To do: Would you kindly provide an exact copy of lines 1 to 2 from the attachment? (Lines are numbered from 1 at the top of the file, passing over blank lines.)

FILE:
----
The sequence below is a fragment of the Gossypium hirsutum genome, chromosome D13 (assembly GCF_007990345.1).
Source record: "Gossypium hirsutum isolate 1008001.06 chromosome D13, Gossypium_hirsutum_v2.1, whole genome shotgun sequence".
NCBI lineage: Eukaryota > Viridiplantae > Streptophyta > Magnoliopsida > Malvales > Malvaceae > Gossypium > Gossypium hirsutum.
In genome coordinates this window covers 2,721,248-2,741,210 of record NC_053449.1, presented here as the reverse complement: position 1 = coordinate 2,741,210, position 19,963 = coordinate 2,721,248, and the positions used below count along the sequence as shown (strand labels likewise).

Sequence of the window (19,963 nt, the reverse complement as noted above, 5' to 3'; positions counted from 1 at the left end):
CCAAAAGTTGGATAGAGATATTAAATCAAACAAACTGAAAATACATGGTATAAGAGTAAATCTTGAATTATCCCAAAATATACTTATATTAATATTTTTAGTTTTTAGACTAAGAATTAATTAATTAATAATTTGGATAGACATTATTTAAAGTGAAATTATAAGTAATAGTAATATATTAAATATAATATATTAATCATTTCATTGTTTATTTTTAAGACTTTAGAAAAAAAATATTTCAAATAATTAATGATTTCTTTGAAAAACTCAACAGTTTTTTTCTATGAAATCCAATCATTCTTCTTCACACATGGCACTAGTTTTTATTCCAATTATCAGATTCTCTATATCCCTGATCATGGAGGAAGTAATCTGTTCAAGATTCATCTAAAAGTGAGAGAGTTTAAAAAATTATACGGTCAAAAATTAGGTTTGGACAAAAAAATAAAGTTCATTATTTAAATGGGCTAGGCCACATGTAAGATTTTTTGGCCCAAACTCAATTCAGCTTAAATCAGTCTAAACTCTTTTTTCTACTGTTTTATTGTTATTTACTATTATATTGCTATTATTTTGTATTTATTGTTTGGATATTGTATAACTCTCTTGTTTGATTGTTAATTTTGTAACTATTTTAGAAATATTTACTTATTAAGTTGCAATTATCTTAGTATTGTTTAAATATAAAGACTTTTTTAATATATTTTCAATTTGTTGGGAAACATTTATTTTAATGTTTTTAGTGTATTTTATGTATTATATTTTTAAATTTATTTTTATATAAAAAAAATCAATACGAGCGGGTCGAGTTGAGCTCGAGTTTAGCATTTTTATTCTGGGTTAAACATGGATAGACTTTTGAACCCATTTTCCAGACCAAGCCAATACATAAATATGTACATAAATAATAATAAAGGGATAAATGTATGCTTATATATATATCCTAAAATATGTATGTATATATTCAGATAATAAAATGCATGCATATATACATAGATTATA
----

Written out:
The sequence below is a fragment of the Gossypium hirsutum genome, chromosome D13 (assembly GCF_007990345.1).
Source record: "Gossypium hirsutum isolate 1008001.06 chromosome D13, Gossypium_hirsutum_v2.1, whole genome shotgun sequence".